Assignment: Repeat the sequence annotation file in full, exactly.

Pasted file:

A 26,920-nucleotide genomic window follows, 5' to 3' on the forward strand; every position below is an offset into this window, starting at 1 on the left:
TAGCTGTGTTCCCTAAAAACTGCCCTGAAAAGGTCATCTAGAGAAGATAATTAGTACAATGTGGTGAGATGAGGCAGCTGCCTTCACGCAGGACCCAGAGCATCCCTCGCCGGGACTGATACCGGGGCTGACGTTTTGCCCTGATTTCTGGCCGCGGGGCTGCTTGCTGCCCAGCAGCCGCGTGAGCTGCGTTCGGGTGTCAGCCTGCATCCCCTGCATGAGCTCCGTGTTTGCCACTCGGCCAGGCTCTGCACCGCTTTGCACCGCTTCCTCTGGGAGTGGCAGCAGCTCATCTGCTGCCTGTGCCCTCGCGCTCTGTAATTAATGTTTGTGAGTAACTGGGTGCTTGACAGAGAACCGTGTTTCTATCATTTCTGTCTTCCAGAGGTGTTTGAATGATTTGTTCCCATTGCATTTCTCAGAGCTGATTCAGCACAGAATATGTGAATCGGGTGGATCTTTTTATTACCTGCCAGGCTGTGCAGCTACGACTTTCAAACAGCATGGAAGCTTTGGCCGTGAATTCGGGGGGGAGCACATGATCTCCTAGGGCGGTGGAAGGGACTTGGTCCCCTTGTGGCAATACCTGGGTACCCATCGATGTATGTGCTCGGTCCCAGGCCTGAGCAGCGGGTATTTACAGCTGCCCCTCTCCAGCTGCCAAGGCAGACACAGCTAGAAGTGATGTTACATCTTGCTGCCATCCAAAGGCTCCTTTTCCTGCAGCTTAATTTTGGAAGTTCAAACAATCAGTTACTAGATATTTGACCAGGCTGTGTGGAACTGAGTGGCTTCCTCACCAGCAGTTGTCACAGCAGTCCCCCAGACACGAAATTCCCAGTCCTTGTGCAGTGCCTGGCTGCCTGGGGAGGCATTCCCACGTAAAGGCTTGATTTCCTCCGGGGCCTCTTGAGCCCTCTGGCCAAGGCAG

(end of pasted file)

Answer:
A 26,920-nucleotide genomic window follows, 5' to 3' on the forward strand; every position below is an offset into this window, starting at 1 on the left:
TAGCTGTGTTCCCTAAAAACTGCCCTGAAAAGGTCATCTAGAGAAGATAATTAGTACAATGTGGTGAGATGAGGCAGCTGCCTTCACGCAGGACCCAGAGCATCCCTCGCCGGGACTGATACCGGGGCTGACGTTTTGCCCTGATTTCTGGCCGCGGGGCTGCTTGCTGCCCAGCAGCCGCGTGAGCTGCGTTCGGGTGTCAGCCTGCATCCCCTGCATGAGCTCCGTGTTTGCCACTCGGCCAGGCTCTGCACCGCTTTGCACCGCTTCCTCTGGGAGTGGCAGCAGCTCATCTGCTGCCTGTGCCCTCGCGCTCTGTAATTAATGTTTGTGAGTAACTGGGTGCTTGACAGAGAACCGTGTTTCTATCATTTCTGTCTTCCAGAGGTGTTTGAATGATTTGTTCCCATTGCATTTCTCAGAGCTGATTCAGCACAGAATATGTGAATCGGGTGGATCTTTTTATTACCTGCCAGGCTGTGCAGCTACGACTTTCAAACAGCATGGAAGCTTTGGCCGTGAATTCGGGGGGGAGCACATGATCTCCTAGGGCGGTGGAAGGGACTTGGTCCCCTTGTGGCAATACCTGGGTACCCATCGATGTATGTGCTCGGTCCCAGGCCTGAGCAGCGGGTATTTACAGCTGCCCCTCTCCAGCTGCCAAGGCAGACACAGCTAGAAGTGATGTTACATCTTGCTGCCATCCAAAGGCTCCTTTTCCTGCAGCTTAATTTTGGAAGTTCAAACAATCAGTTACTAGATATTTGACCAGGCTGTGTGGAACTGAGTGGCTTCCTCACCAGCAGTTGTCACAGCAGTCCCCCAGACACGAAATTCCCAGTCCTTGTGCAGTGCCTGGCTGCCTGGGGAGGCATTCCCACGTAAAGGCTTGATTTCCTCCGGGGCCTCTTGAGCCCTCTGGCCAAGGCAG